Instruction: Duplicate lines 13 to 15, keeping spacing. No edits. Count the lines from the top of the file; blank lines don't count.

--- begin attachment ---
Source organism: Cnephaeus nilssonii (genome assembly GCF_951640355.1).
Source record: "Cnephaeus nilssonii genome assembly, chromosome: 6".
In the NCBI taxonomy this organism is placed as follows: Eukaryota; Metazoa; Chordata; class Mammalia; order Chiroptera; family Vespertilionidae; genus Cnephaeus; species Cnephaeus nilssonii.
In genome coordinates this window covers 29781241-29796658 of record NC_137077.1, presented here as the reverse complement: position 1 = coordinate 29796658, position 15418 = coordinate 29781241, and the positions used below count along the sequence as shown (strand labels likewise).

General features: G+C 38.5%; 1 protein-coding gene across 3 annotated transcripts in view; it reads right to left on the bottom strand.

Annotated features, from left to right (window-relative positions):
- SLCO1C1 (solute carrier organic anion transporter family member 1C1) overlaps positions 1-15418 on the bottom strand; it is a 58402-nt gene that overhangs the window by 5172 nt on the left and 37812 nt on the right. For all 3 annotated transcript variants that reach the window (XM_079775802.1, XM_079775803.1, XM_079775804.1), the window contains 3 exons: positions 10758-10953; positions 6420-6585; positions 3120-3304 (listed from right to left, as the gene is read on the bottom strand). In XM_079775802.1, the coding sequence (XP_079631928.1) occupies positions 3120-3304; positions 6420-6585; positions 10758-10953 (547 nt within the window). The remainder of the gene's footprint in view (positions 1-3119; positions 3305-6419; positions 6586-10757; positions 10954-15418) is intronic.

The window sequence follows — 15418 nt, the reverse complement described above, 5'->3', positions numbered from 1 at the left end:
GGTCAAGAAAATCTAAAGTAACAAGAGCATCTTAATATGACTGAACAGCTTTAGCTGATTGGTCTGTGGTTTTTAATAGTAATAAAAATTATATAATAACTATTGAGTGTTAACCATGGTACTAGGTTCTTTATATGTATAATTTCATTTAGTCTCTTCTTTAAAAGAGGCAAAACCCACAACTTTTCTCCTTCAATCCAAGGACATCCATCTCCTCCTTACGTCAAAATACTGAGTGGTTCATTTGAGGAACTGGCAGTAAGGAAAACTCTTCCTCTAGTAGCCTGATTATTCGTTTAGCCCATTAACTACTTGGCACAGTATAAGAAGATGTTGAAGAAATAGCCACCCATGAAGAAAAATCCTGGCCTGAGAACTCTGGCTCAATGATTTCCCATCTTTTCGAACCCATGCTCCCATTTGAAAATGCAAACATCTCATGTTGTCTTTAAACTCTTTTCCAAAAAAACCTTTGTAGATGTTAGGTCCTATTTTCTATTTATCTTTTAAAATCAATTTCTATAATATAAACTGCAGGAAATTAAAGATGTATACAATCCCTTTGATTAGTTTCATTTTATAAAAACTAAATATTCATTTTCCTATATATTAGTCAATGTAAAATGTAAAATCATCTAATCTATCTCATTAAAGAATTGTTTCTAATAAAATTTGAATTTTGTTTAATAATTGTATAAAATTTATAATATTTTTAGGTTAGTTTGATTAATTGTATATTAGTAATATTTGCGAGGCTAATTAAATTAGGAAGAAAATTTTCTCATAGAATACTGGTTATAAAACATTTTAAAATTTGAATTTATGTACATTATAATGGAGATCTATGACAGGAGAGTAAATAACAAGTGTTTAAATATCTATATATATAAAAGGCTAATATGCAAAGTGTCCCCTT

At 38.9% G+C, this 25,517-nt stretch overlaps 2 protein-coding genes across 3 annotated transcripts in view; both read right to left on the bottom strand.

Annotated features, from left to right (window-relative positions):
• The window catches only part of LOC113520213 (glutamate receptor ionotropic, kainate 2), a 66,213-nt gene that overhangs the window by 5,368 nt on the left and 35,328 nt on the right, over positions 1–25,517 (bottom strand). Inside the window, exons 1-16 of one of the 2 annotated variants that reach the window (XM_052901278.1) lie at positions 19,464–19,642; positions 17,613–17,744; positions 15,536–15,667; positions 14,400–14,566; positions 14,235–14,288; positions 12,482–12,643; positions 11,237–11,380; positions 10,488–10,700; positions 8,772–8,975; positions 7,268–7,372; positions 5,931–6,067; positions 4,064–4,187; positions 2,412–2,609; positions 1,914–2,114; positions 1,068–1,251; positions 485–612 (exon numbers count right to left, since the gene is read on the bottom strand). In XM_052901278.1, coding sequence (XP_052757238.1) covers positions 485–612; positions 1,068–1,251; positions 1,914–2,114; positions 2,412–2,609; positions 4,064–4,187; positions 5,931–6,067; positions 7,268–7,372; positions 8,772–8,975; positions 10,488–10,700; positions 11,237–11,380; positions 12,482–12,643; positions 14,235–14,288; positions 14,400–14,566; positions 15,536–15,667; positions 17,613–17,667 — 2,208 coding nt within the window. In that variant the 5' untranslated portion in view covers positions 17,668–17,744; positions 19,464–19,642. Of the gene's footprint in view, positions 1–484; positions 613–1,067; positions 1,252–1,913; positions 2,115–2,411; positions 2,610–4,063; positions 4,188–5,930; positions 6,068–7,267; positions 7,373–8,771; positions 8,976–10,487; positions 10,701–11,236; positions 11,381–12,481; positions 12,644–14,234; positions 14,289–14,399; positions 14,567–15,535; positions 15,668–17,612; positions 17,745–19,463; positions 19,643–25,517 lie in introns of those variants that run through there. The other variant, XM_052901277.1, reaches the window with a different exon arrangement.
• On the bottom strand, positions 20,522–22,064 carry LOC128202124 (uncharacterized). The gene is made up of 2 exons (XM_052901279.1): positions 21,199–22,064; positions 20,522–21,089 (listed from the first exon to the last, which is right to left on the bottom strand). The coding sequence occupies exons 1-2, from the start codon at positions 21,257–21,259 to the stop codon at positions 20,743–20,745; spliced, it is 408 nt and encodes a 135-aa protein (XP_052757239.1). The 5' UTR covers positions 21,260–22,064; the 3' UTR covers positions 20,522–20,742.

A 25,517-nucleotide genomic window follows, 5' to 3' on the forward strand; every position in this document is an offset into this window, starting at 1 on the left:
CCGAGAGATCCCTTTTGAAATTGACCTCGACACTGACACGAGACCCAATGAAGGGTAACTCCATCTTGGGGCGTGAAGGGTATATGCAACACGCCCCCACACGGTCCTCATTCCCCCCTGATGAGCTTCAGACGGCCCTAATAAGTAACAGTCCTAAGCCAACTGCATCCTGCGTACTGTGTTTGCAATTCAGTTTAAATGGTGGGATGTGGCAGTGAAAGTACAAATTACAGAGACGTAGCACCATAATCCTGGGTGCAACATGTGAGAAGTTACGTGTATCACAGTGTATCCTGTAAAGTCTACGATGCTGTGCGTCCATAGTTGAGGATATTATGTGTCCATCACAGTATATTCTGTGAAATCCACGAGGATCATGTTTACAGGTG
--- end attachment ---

• On the bottom strand, positions 20,522–22,064 carry LOC128202124 (uncharacterized). The gene is made up of 2 exons (XM_052901279.1): positions 21,199–22,064; positions 20,522–21,089 (listed from the first exon to the last, which is right to left on the bottom strand). The coding sequence occupies exons 1-2, from the start codon at positions 21,257–21,259 to the stop codon at positions 20,743–20,745; spliced, it is 408 nt and encodes a 135-aa protein (XP_052757239.1). The 5' UTR covers positions 21,260–22,064; the 3' UTR covers positions 20,522–20,742.

A 25,517-nucleotide genomic window follows, 5' to 3' on the forward strand; every position in this document is an offset into this window, starting at 1 on the left:
CCGAGAGATCCCTTTTGAAATTGACCTCGACACTGACACGAGACCCAATGAAGGGTAACTCCATCTTGGGGCGTGAAGGGTATATGCAACACGCCCCCACACGGTCCTCATTCCCCCCTGATGAGCTTCAGACGGCCCTAATAAGTAACAGTCCTAAGCCAACTGCATCCTGCGTACTGTGTTTGCAATTCAGTTTAAATGGTGGGATGTGGCAGTGAAAGTACAAATTACAGAGACGTAGCACCATAATCCTGGGTGCAACATGTGAGAAGTTACGTGTATCACAGTGTATCCTGTAAAGTCTACGATGCTGTGCGTCCATAGTTGAGGATATTATGTGTCCATCACAGTATATTCTGTGAAATCCACGAGGATCATGTTTACAGGTG